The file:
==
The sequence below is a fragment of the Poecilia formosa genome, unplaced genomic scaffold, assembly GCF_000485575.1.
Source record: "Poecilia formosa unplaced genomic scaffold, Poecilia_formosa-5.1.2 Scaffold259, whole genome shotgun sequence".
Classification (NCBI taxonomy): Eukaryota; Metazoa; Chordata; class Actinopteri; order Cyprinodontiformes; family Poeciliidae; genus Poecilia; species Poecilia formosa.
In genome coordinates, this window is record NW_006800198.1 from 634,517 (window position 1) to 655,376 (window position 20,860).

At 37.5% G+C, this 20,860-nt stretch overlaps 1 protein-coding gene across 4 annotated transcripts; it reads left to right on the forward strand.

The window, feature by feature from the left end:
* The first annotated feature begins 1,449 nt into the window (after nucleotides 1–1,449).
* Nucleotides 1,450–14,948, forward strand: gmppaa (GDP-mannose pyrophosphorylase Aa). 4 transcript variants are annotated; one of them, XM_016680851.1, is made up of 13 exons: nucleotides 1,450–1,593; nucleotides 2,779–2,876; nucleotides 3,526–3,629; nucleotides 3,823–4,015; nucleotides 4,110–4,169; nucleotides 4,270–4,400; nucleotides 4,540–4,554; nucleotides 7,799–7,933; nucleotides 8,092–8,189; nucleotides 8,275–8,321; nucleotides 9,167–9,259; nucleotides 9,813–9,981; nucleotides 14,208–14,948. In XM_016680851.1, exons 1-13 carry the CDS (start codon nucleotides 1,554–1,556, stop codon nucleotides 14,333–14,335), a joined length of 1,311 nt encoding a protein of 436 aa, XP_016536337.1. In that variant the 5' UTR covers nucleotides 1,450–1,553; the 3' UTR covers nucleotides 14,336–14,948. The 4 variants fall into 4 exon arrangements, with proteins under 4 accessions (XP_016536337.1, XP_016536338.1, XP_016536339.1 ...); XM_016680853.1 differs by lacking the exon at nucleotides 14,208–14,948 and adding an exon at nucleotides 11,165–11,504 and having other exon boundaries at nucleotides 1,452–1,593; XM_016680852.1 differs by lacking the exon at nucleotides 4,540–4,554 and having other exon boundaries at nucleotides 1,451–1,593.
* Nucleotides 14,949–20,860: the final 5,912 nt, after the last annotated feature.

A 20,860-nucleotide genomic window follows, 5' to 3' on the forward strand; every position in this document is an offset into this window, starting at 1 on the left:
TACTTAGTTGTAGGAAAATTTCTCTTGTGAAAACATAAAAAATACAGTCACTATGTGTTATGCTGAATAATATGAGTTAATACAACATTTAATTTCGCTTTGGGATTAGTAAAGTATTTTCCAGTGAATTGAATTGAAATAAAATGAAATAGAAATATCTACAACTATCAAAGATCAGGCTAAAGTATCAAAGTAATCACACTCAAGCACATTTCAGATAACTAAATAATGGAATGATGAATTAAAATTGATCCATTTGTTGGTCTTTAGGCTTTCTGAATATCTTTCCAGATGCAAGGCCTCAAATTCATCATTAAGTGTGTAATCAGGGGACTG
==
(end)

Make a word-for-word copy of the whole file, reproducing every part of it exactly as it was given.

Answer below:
The sequence below is a fragment of the Poecilia formosa genome, unplaced genomic scaffold, assembly GCF_000485575.1.
Source record: "Poecilia formosa unplaced genomic scaffold, Poecilia_formosa-5.1.2 Scaffold259, whole genome shotgun sequence".
Classification (NCBI taxonomy): Eukaryota; Metazoa; Chordata; class Actinopteri; order Cyprinodontiformes; family Poeciliidae; genus Poecilia; species Poecilia formosa.
In genome coordinates, this window is record NW_006800198.1 from 634,517 (window position 1) to 655,376 (window position 20,860).

At 37.5% G+C, this 20,860-nt stretch overlaps 1 protein-coding gene across 4 annotated transcripts; it reads left to right on the forward strand.

The window, feature by feature from the left end:
* The first annotated feature begins 1,449 nt into the window (after nucleotides 1–1,449).
* Nucleotides 1,450–14,948, forward strand: gmppaa (GDP-mannose pyrophosphorylase Aa). 4 transcript variants are annotated; one of them, XM_016680851.1, is made up of 13 exons: nucleotides 1,450–1,593; nucleotides 2,779–2,876; nucleotides 3,526–3,629; nucleotides 3,823–4,015; nucleotides 4,110–4,169; nucleotides 4,270–4,400; nucleotides 4,540–4,554; nucleotides 7,799–7,933; nucleotides 8,092–8,189; nucleotides 8,275–8,321; nucleotides 9,167–9,259; nucleotides 9,813–9,981; nucleotides 14,208–14,948. In XM_016680851.1, exons 1-13 carry the CDS (start codon nucleotides 1,554–1,556, stop codon nucleotides 14,333–14,335), a joined length of 1,311 nt encoding a protein of 436 aa, XP_016536337.1. In that variant the 5' UTR covers nucleotides 1,450–1,553; the 3' UTR covers nucleotides 14,336–14,948. The 4 variants fall into 4 exon arrangements, with proteins under 4 accessions (XP_016536337.1, XP_016536338.1, XP_016536339.1 ...); XM_016680853.1 differs by lacking the exon at nucleotides 14,208–14,948 and adding an exon at nucleotides 11,165–11,504 and having other exon boundaries at nucleotides 1,452–1,593; XM_016680852.1 differs by lacking the exon at nucleotides 4,540–4,554 and having other exon boundaries at nucleotides 1,451–1,593.
* Nucleotides 14,949–20,860: the final 5,912 nt, after the last annotated feature.

A 20,860-nucleotide genomic window follows, 5' to 3' on the forward strand; every position in this document is an offset into this window, starting at 1 on the left:
TACTTAGTTGTAGGAAAATTTCTCTTGTGAAAACATAAAAAATACAGTCACTATGTGTTATGCTGAATAATATGAGTTAATACAACATTTAATTTCGCTTTGGGATTAGTAAAGTATTTTCCAGTGAATTGAATTGAAATAAAATGAAATAGAAATATCTACAACTATCAAAGATCAGGCTAAAGTATCAAAGTAATCACACTCAAGCACATTTCAGATAACTAAATAATGGAATGATGAATTAAAATTGATCCATTTGTTGGTCTTTAGGCTTTCTGAATATCTTTCCAGATGCAAGGCCTCAAATTCATCATTAAGTGTGTAATCAGGGGACTG